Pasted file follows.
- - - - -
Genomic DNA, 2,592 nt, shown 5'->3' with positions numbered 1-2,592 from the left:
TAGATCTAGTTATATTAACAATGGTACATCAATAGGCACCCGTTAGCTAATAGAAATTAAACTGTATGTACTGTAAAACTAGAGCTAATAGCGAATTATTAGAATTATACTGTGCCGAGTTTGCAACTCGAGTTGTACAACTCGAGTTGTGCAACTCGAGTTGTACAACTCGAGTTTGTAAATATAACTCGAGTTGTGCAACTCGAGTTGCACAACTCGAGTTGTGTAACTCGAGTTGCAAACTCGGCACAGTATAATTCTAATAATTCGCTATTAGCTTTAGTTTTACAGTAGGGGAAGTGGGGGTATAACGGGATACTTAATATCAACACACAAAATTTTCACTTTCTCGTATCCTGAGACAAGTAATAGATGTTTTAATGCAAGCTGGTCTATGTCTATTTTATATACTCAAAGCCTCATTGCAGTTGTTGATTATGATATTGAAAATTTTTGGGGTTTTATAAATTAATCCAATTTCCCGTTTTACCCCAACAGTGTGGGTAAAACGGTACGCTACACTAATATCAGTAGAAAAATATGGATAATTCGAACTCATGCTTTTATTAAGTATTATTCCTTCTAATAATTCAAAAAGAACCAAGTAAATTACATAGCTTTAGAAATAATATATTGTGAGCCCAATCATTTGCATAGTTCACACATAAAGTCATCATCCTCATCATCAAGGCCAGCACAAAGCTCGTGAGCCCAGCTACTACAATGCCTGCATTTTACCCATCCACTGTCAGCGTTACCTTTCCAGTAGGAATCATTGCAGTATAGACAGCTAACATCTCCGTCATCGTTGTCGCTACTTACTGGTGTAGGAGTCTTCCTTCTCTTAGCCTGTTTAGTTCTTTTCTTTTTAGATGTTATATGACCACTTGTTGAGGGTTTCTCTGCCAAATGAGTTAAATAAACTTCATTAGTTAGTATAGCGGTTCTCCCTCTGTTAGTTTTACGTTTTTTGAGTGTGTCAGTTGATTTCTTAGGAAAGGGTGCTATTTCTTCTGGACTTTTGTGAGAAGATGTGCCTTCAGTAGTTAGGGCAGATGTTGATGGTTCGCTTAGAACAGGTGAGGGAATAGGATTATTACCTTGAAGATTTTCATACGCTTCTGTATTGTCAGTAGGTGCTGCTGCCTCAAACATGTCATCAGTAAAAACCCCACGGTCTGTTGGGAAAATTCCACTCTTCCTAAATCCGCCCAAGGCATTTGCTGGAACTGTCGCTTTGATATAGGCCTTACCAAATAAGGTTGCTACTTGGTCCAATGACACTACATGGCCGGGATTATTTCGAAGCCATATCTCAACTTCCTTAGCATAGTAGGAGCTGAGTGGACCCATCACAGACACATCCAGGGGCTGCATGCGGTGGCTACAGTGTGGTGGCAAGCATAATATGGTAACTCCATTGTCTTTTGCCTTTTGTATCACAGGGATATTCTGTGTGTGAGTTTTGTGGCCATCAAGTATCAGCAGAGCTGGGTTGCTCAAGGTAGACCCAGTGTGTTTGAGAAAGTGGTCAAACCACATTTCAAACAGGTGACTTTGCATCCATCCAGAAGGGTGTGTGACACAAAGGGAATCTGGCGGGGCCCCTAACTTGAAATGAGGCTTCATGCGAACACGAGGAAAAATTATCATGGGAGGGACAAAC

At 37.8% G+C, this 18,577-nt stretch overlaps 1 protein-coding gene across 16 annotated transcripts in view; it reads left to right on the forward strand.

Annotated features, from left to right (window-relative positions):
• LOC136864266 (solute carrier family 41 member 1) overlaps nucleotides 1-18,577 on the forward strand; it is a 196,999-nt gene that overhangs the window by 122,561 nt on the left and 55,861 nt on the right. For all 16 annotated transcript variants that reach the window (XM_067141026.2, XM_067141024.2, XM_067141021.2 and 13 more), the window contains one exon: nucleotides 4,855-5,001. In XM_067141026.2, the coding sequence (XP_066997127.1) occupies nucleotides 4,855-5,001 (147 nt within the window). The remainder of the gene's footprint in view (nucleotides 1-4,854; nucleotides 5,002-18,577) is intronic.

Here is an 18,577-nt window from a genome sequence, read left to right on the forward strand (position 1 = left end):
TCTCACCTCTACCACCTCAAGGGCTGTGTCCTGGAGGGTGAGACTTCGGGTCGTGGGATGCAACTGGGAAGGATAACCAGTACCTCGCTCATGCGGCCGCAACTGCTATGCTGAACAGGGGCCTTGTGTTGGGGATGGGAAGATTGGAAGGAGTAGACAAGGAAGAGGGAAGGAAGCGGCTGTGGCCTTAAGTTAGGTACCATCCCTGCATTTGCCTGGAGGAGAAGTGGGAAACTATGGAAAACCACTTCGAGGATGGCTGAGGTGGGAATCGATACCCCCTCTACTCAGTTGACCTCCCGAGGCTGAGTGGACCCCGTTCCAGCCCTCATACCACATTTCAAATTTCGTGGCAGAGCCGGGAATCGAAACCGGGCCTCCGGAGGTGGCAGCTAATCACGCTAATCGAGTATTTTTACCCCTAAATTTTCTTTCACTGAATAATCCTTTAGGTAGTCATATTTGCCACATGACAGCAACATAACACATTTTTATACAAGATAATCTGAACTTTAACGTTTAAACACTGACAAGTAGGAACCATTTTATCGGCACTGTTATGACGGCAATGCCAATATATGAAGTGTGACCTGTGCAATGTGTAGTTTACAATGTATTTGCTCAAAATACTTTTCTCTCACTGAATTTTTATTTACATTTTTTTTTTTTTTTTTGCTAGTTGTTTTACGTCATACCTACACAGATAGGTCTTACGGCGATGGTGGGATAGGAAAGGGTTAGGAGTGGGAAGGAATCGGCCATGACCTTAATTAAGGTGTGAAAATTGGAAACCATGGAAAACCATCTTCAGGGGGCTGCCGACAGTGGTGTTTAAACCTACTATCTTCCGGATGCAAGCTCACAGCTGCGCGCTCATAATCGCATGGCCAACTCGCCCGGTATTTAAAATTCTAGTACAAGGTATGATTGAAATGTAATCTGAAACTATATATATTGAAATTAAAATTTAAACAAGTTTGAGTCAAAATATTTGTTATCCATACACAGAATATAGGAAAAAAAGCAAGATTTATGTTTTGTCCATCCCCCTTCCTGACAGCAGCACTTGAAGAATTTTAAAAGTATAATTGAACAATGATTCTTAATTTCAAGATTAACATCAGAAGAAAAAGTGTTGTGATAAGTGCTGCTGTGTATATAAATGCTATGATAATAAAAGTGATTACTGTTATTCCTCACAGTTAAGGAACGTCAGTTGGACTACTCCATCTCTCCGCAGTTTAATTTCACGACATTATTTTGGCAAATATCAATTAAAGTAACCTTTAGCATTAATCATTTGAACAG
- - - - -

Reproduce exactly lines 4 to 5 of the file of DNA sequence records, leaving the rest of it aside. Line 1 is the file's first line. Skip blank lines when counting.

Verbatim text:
Annotated features, from left to right (window-relative positions):
• LOC136864266 (solute carrier family 41 member 1) overlaps nucleotides 1-18,577 on the forward strand; it is a 196,999-nt gene that overhangs the window by 122,561 nt on the left and 55,861 nt on the right. For all 16 annotated transcript variants that reach the window (XM_067141026.2, XM_067141024.2, XM_067141021.2 and 13 more), the window contains one exon: nucleotides 4,855-5,001. In XM_067141026.2, the coding sequence (XP_066997127.1) occupies nucleotides 4,855-5,001 (147 nt within the window). The remainder of the gene's footprint in view (nucleotides 1-4,854; nucleotides 5,002-18,577) is intronic.